“When you at Green Mountain buy coffee to roast, how do you know it’s going to taste good?”
We drink a lot of coffee here as part of our jobs. And even better, we get paid to drink and then evaluate it. Even though a lot of evaluating any beverage you drink for pleasure is subjective, there are still some objective ways to judge coffee for purchase. By the way, I should explain: I'm talking about the Coffee Department in Waterbury, Vermont, where we shop for and buy the millions of pounds of green coffee that we then roast and package and ship all around the United States and Canada.
We can't taste every single pound of coffee we buy (though that would be fun), but we do taste a lot. And when I say taste, I'm really talking about cupping, which is the professional version of tasting. (Want to know more about cupping and slurping, go here: “Why slurp?”).
We buy coffee by the container, which is the big metal box you see on large shipping vessels. Generally speaking, you can put about 42,000 pounds of green coffee in one container. When we evaluate that lot of coffee, the seller sends us a composite sample from that huge pile of green coffee. A few beans from this bag, a few from that bag, a few from that bag over there, until we have one pound of green coffee ready for us to roast and cup.
Before we roast it, however, we measure how wet or dry the coffee is in terms of moisture level. If it comes in too wet, it might not have been properly dried at origin, or maybe it got wet on the boat ride over the ocean. If it's too dry, it might be old coffee. We still cup it, but that's an example of an objective way to evaluate coffee.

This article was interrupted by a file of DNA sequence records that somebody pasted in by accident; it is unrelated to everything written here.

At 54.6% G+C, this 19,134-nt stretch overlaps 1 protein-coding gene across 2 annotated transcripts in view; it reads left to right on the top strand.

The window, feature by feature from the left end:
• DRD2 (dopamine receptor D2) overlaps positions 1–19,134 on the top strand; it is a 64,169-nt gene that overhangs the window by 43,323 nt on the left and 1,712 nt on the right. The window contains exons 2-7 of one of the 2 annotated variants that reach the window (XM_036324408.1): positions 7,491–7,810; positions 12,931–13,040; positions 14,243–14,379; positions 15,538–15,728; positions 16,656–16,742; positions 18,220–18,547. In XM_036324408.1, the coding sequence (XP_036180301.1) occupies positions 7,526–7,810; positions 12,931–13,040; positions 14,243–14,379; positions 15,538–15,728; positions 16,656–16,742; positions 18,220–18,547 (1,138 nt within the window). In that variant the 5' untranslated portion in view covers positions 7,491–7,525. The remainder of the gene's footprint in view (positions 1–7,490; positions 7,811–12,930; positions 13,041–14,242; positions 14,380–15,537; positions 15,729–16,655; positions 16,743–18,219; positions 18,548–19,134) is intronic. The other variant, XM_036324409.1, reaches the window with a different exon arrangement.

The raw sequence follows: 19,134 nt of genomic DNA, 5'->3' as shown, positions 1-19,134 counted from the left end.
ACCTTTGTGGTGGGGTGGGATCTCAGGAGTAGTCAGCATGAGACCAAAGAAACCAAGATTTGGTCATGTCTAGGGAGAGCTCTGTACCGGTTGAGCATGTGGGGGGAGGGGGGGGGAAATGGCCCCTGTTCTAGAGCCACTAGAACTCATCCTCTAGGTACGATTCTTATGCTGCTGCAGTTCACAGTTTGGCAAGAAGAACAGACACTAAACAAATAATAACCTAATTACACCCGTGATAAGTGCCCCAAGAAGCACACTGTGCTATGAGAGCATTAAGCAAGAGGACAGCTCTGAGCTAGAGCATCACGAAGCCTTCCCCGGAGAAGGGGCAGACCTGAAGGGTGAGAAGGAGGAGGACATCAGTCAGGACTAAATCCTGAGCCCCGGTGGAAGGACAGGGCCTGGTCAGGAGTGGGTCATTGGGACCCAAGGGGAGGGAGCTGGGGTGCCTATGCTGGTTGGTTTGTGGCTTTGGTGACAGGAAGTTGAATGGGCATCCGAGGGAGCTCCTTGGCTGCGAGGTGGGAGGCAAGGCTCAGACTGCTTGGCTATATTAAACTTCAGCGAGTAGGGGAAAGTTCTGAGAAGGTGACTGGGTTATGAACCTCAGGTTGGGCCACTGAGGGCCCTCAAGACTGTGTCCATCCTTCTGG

We do a visual inspection of each sample as well. It should generally be a uniform color and size, without foreign material, bits of stone, twigs, and beans with insect damage (among other issues.) Even if a sample looks sub optimal, we still cup it, but note the state of the sample. Some coffees look beautiful, but don't taste that great while some coffees don't look so great but taste amazing.
We roast the samples ourselves so that we can control that important stage. And then the real proof is in the cup. We use the Specialty Coffee Assosication of America cupping sheet to tally our scores, average up the scores and then decide if the coffee passed the grade or not. The cupping sheet lets you score based on fragrance/aroma, flavor, acidity, body, aftertaste, balance, uniformity, clean cup, sweetness, and then there are ways to score defects and taints in the coffee as well. If it seems like a lot to keep track of, after the first 1-2,000 samples, it gets easier. Our supply chain uses the same scoring system so that we can all communicate in the same language, in spite of everyone speaking so many different languages.
We like metrics here and so we keep track of a lot of our activities:
I can tell you that I have cupped 3,779 samples of coffee this year.
For every sample (1 sample represents a container), we put out 6 cups of brewed coffee to evaluate. So in the past 12 months, I have "put a spoon" in 45,348 different cups of coffee.
Two of my coworkers, Brent and Penny, cup more than I do (4,613 and 3,756 respectively).
So, if you ask how we know if the coffee will taste good, it's because we drink so much of it. We drink the bad stuff so that you won't have to. On top of that, every sample that we cup was also cupped by the importer, by the exporter, and even by the co-op or farm. There are many, many ways for a coffee to shine or receal itseld as an imposter of great coffee.
Next time you have a nice cup of our coffee, don't forget how much work went into making it a nice cup of coffee, and also don't forget all the work that went into making sure it's not a bad cup of coffee.